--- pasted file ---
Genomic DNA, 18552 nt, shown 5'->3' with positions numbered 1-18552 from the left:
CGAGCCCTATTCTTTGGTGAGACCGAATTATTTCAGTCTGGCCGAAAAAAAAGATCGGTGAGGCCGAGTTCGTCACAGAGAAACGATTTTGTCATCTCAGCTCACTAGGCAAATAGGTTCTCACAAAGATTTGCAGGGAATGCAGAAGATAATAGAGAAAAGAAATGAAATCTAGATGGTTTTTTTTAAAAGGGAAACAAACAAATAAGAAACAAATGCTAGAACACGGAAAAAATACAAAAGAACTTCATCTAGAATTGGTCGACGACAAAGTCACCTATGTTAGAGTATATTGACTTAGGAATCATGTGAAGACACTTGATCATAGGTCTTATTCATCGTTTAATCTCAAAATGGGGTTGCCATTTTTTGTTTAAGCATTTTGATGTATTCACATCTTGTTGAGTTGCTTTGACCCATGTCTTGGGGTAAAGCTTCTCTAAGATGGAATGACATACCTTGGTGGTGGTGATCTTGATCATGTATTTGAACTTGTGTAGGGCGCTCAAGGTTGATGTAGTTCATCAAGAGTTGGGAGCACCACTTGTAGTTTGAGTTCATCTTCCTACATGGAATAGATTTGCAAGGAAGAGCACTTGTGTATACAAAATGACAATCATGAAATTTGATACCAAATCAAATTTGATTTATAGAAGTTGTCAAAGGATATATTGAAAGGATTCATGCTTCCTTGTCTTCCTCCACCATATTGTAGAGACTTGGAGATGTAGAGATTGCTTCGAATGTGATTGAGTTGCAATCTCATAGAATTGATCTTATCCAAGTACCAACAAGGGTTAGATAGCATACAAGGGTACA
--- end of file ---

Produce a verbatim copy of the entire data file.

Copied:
Genomic DNA, 18552 nt, shown 5'->3' with positions numbered 1-18552 from the left:
CGAGCCCTATTCTTTGGTGAGACCGAATTATTTCAGTCTGGCCGAAAAAAAAGATCGGTGAGGCCGAGTTCGTCACAGAGAAACGATTTTGTCATCTCAGCTCACTAGGCAAATAGGTTCTCACAAAGATTTGCAGGGAATGCAGAAGATAATAGAGAAAAGAAATGAAATCTAGATGGTTTTTTTTAAAAGGGAAACAAACAAATAAGAAACAAATGCTAGAACACGGAAAAAATACAAAAGAACTTCATCTAGAATTGGTCGACGACAAAGTCACCTATGTTAGAGTATATTGACTTAGGAATCATGTGAAGACACTTGATCATAGGTCTTATTCATCGTTTAATCTCAAAATGGGGTTGCCATTTTTTGTTTAAGCATTTTGATGTATTCACATCTTGTTGAGTTGCTTTGACCCATGTCTTGGGGTAAAGCTTCTCTAAGATGGAATGACATACCTTGGTGGTGGTGATCTTGATCATGTATTTGAACTTGTGTAGGGCGCTCAAGGTTGATGTAGTTCATCAAGAGTTGGGAGCACCACTTGTAGTTTGAGTTCATCTTCCTACATGGAATAGATTTGCAAGGAAGAGCACTTGTGTATACAAAATGACAATCATGAAATTTGATACCAAATCAAATTTGATTTATAGAAGTTGTCAAAGGATATATTGAAAGGATTCATGCTTCCTTGTCTTCCTCCACCATATTGTAGAGACTTGGAGATGTAGAGATTGCTTCGAATGTGATTGAGTTGCAATCTCATAGAATTGATCTTATCCAAGTACCAACAAGGGTTAGATAGCATACAAGGGTACA